What we learned in the NHL last week: Quenneville shouldn’t be scapegoat for Blackhawks’ problems

Toronto Maple Leafs forward William Nylander, a restricted free agent, must sign an NHL contract by Dec. 1 or not be able to play in the league this season.
(Nathan Denette / Associated Press)

What we learned from the last week in the NHL:

Another coach takes the fall for a bad team

Joel Quenneville’s firing by the Chicago Blackhawks was stunning, yet also inevitable. The three-time Stanley Cup-winning coach had often clashed with general manager Stan Bowman, especially over Bowman’s trust in Barry Smith — who’s now an assistant to 33-year-old Jeremy Colliton. Quenneville might have run out of motivational ploys but the Blackhawks decline is on Bowman, who was burdened by salary-cap considerations but made some questionable trades and did nothing last summer to improve a team that had not reached the playoffs for the first time in a decade. Quenneville, whose 890 victories rank second to Scotty Bowman’s 1,244, can take his pick of jobs if he wants to work. He was the second coach fired this season; the Kings beat the Blackhawks by a few days when they fired John Stevens and designated Willie Desjardins the interim coach. They’re also discovering an under-talented roster is their real problem.

NHL got off cheap in concussion settlement


Attorneys for players who claimed the league had failed to protect them from or warn them about the effects of head trauma reached a tentative settlement with the NHL on Monday. The payout will be a modest $22,000 per player, plus neuropsychological testing paid by the league and access to a fund that will provide each with up to $75,000 for medical treatment. It also created a $3.5-million “Common Good Fund” for retired NHL players in need. The NHL admitted no liability and retained the right to opt out of the agreement if “fewer than all players who filed claims or retained counsel participate in the settlement.” Players have 75 days to opt in; those who weren’t part of the suit can still file personal injury suits. The suit named 146 players, with 172 others listed as unfiled clients. A claims panel has approved payments of more than $577,000 to former NFL players, with many other cases pending.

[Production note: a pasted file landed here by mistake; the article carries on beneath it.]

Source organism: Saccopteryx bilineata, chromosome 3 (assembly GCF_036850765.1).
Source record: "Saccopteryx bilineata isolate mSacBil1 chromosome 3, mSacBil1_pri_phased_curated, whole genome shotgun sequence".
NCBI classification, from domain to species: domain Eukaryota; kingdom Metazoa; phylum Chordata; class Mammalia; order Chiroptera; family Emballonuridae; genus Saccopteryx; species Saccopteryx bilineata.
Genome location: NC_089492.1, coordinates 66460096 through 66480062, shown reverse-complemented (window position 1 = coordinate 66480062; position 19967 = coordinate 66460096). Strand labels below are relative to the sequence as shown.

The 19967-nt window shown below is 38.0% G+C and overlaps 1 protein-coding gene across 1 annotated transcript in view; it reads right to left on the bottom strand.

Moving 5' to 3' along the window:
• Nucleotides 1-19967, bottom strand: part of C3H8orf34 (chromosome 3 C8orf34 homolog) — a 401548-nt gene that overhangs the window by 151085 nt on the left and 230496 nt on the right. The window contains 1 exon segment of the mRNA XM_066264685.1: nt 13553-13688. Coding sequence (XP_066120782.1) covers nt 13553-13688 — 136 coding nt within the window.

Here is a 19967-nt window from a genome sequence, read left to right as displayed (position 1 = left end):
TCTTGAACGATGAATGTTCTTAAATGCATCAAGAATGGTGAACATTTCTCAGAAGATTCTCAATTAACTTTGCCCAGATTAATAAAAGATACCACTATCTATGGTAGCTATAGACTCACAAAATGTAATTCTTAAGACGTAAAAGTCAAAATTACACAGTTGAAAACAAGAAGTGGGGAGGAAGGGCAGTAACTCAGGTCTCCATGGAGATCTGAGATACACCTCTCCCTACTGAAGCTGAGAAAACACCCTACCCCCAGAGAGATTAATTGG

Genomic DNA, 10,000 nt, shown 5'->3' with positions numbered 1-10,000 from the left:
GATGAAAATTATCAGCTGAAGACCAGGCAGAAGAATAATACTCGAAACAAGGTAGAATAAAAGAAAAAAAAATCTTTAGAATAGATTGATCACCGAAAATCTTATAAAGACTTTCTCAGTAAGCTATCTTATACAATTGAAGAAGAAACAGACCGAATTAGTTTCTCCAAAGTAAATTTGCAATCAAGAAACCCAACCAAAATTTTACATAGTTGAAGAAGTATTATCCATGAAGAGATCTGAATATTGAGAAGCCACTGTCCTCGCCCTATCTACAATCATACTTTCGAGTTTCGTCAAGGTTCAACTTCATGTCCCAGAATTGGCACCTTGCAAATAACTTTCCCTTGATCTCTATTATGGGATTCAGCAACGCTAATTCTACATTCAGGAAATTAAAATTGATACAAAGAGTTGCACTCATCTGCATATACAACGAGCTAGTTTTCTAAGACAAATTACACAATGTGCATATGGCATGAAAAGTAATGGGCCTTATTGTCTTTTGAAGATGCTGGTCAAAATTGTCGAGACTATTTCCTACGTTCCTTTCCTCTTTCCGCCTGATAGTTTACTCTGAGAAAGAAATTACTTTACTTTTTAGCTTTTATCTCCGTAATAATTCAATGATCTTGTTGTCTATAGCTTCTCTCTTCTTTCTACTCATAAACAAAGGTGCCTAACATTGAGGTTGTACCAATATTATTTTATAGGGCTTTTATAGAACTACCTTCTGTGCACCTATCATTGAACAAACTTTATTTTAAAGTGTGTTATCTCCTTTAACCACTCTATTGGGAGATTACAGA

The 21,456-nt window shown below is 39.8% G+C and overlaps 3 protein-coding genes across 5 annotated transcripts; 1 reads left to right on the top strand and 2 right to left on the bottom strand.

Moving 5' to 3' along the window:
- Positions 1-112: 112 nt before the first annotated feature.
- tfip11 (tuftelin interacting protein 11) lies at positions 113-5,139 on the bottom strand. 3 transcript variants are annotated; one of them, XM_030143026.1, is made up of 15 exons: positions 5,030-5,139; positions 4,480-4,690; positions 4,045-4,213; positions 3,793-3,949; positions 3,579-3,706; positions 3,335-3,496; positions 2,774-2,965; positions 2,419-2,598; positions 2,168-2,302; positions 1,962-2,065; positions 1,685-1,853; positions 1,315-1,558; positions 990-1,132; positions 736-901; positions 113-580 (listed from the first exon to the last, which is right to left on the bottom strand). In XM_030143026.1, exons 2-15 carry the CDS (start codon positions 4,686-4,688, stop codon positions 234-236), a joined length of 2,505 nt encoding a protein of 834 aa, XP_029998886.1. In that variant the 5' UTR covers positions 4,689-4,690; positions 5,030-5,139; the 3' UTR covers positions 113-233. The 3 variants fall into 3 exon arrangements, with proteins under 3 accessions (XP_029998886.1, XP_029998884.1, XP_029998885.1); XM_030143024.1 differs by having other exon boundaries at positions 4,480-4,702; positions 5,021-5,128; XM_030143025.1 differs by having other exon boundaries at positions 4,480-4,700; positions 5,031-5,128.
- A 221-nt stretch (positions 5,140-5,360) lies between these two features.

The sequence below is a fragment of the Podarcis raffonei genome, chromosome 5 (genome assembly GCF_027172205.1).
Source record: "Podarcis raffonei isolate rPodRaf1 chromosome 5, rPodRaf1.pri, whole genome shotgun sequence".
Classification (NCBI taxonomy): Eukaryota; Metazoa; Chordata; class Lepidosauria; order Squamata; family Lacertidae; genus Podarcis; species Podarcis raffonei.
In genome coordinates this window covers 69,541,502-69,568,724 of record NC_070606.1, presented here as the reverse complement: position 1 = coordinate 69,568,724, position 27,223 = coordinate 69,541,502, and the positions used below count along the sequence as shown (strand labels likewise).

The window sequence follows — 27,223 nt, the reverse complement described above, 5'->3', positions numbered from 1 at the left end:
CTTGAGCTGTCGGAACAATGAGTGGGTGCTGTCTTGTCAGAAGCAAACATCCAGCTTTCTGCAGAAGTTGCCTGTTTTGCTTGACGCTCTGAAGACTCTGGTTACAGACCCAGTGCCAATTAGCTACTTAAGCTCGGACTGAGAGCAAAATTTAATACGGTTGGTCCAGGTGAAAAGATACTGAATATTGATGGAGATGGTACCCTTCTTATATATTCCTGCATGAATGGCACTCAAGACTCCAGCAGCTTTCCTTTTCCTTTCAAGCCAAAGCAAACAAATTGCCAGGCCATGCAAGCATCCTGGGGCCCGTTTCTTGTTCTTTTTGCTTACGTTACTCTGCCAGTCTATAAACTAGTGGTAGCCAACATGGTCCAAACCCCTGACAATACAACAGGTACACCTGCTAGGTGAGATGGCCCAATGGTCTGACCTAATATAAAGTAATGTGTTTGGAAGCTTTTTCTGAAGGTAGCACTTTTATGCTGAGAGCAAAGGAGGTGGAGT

Clock is ticking on standoff with William Nylander

According to Hockey Night in Canada reporter Elliotte Friedman, the Toronto Maple Leafs have asked prospective trade partners what they’d offer for forward William Nylander, a restricted free agent who is unsigned. Nylander, who had 61 points in each of the last two seasons, must sign an NHL contract by 5 p.m. EST on Dec. 1 or he won’t be able to play in the league the rest of this season. Toronto general manager Kyle Dubas reportedly prefers to re-sign Nylander but it makes sense for him to explore his options in case the impasse stands.

There’s no privacy anymore


Players rip coaches all the time. Coaches roast players all the time. But the Ottawa Senators who were caught on video ripping teammates and assistant coach Marty Raymond during an Uber ride in Arizona were foolish to think no one would find out about their criticism, which included Matt Duchene saying he hadn’t paid attention in Raymond’s meetings for three weeks. The driver was wrong to release the video but players should have known it would become public in this connected world and should have saved their barbs for a private setting. The Senators are a mess on every level, with no improvement in sight.

A glimpse of good emerged from a tragedy

The Washington Capitals generously planned to donate their half of their 50/50 raffle proceeds last Wednesday to the Jewish Federation of Greater Pittsburgh, which is aiding those affected by the murder of 11 people at the Tree of Life Synagogue in Pittsburgh. The jackpot climbed to $38,750, with the winner to get $19,375. But the winner, a Capitals season ticket holder, waived his right to the money so it would all go to the Jewish Federation. “Look, I could never write that check by myself. But it was easy. It was simple. It was the right thing to do,” he told the Washington Post, which granted him anonymity because he wanted to keep attention focused on the tragedy.